converting an acid of Formula 4 to a salt; or

forming an acid addition salt;

converting an acid of Formula 4 to an ester; or

converting an acid or ester of Formula 4 to an amide; or

reducing an acid or ester of Formula 4 to an alcohol or aldehyde; or

converting an alcohol of Formula 4 to an ether or ester; or

oxidizing an alcohol of Formula 4 to an aldehyde; or

converting an aldehyde of Formula 4 to an acetal; or

converting a ketone of Formula 4 to a ketal,

extending by homologation the length of the alkyl chain of a compound of Formula 4.

GENERAL EMBODIMENTS Definitions

The term "ester" as used here refers to and covers any compound falling within the definition of that term as classically used in organic chemistry. Where Z (of Formula 1) is --COOH, this term covers the products derived from treatment of this function with alcohols. Where the ester is derived from compounds where Z is --CH2 OH, this term covers compounds of the formula --CH2 OOCR' where R' is any substituted or unsubstituted aliphatic, aromatic or aliphatic-aromatic group.

Preferred esters are derived from the saturated aliphatic alcohols or acids of ten or fewer carbon atoms or the cyclic or saturated aliphatic cyclic alcohols and acids of 5 to 10 carbon atoms. Particularly preferred aliphatic esters are those derived from lower alkyl acids or alcohols. Here, and where ever else used, lower alkyl means having 1-8 carbon atoms and includes straight, branched chained and cycloalkyl groups as well. Also preferred are the phenyl or lower alkylphenyl esters.

Amide has the meaning classically accorded that term in organic chemistry. In this instance it includes the unsubstituted amides and all aliphatic and aromatic mono- and di-substituted amides. Preferred amides are the mono- and di-substituted amides derived from the saturated aliphatic radicals of ten or fewer carbon atoms or the cyclic or saturated aliphatic-cyclic radicals of 5 to 10 carbon atoms. Particularly preferred amides are those derived from lower alkyl amines. Also preferred are mono- and di-substituted amides derived from the phenyl or lower alkylphenyl amines. Unsubstituted amides are also preferred.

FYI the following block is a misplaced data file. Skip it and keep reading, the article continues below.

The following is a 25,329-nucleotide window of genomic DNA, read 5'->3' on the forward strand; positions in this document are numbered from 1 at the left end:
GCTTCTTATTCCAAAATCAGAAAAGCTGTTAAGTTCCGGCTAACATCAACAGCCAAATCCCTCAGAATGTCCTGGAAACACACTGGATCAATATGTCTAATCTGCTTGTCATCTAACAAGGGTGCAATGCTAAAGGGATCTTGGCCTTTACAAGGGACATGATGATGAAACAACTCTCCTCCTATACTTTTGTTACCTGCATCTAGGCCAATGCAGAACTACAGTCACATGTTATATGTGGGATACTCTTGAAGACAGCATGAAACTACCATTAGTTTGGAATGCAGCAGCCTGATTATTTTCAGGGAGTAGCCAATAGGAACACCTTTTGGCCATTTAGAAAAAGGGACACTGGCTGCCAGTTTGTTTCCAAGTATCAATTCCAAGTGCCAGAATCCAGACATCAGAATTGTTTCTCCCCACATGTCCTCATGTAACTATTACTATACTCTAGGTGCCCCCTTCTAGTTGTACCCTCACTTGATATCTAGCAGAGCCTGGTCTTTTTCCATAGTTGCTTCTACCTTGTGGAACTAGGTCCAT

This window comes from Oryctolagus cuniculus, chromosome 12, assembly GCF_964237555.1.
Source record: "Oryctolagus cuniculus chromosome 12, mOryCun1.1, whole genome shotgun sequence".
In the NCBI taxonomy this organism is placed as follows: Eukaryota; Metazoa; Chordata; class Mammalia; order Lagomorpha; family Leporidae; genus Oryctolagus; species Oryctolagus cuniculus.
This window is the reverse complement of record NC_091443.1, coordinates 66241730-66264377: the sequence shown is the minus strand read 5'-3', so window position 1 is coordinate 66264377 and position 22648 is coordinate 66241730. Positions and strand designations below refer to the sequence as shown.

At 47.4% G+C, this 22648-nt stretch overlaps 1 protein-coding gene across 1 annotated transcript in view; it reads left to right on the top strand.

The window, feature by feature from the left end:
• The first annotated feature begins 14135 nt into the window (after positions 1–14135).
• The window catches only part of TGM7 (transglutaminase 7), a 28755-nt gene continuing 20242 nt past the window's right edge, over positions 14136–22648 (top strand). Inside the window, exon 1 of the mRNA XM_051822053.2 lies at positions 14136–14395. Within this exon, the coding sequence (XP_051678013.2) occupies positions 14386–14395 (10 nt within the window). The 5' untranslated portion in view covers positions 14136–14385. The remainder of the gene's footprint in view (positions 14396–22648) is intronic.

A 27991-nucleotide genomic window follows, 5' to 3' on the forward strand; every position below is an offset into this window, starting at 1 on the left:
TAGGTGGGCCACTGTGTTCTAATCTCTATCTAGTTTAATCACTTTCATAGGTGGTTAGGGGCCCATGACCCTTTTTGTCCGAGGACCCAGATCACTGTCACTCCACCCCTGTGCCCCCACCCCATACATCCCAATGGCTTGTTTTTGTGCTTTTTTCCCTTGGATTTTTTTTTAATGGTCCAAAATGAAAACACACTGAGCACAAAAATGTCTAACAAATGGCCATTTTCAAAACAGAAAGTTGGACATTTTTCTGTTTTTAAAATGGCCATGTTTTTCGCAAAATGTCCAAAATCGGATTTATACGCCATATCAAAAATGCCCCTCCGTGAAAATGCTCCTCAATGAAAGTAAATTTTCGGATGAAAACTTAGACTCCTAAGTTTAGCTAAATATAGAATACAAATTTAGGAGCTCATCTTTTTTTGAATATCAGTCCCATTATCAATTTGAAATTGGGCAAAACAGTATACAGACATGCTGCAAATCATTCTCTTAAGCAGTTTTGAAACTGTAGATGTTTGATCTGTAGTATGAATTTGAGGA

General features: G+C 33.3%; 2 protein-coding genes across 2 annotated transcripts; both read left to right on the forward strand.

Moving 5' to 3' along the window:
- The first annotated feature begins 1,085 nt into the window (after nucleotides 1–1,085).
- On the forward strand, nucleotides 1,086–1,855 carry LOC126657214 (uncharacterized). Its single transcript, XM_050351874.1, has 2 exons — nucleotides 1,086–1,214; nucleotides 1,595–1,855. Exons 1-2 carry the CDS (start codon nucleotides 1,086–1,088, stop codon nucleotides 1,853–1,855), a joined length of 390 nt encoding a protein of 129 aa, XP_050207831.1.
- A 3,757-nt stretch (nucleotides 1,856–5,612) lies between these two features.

Acetals and ketals include the radicals of the formula --CK where K is (--OR')2. Here, R' is lower alkyl. Also, K may be --OR'O-- where R' is lower alkyl of 2-5 carbon atoms, straight chain or branched.

A pharmaceutically acceptable salt may be prepared for any compound of this invention having a functionality capable of forming such salt, for example an acid or an amine functionality. A pharmaceutically acceptable salt may be any salt which retains the activity of the parent compound and does not impart any deleterious or untoward effect on the subject to which it is administered and in the context in which it is administered.

Such a salt may be derived from any organic or inorganic acid or base. The salt may be a mono or polyvalent ion. Of particular interest where the acid function is concerned are the inorganic ions, sodium, potassium, calcium, and magnesium. Organic amine salts may be made with amines, particularly ammonium salts such as mono-, di- and trialkyl amines or ethanol amines. Salts may also be formed with caffeine, tromethamine and similar molecules. Where there is a nitrogen sufficiently basic as to be capable of forming acid addition salts, such may be formed with any inorganic or organic acids or alkylating agent such as methyl iodide. Preferred salts are those formed with inorganic acids such as hydrochloric acid, sulfuric acid or phosphoric acid. Any of a number of simple organic acids such as mono-, di- or tri-acid may also be used.

The preferred compounds of this invention are those where the ethynyl group and the Z group are attached in the 1,4 (para) positions of the phenyl ring; n is 0; and Z is --COOH, an alkali metal salt or organic amine salt, or a lower alkyl ester, or --CH2 OH and the lower alkyl esters and ethers thereof, or --CHO and acetal derivaives thereof. Further preferred are those compounds where R1 -R4 are hydrogen, and where one of the A and B groups is branch chained alkyl, branch chained alkenyl, or thio alkoxy, or thio alkenoxy. The most preferred compounds shown in Formula 5 are:

ethyl 4-(3-tert-butylphenyl)-ethynyl benzoate (Compound 1, A =(CH3)3 C, B=H, R*=CH2 --CH3);

4-(3-tert-butylphenyl)-ethynyl benzoic acid (Compound 2, A=(CH3)3 C, B=H, R*=H;

ethyl 4-(4-tert-butylphenyl)-ethynyl benzoate (Compound 3, A =H, B=(CH3)3 C, R*=CH2 --CH3);

4-(4-tert-butylphenyl)-ethynyl benzoic acid (Compound 4, A=H, B=(CH3)3 C, R*=H);

ethyl 4-[4-(4-methylpentyl)phenyl-ethynyl] benzoate (Compound 5, A=H, B=(CH3)2 CH--(CH2)3, R*=CH2 --CH3);

4-[4-(4 -methylpentyl)phenyl-ethynyl] benzoic acid (Compound 6, A=H, B=(CH3)2 CH--(CH2)3, R*=H.

ethyl 4-[4-(1,1,4-trimethylpentyl)phenyl] ethynyl benzoate (Compound 7, A=H, B=(CH3)2 CH--(CH2)2 --C(CH3)2, R*=CH2 --CH3);

4-[4-(1,1,4-trimethylpentyl)phenyl] ethynyl benzoic acid (Compound 8, A=H, B=(CH3)2 --CH--(CH2)2 --C(CH3)2, R*=H);

ethyl 4-(3-thio-tert-butoxyphenyl)-ethynyl benzoate (Compound 9, A=(CH3)3 CS, B=H, R*=CH2 --CH3);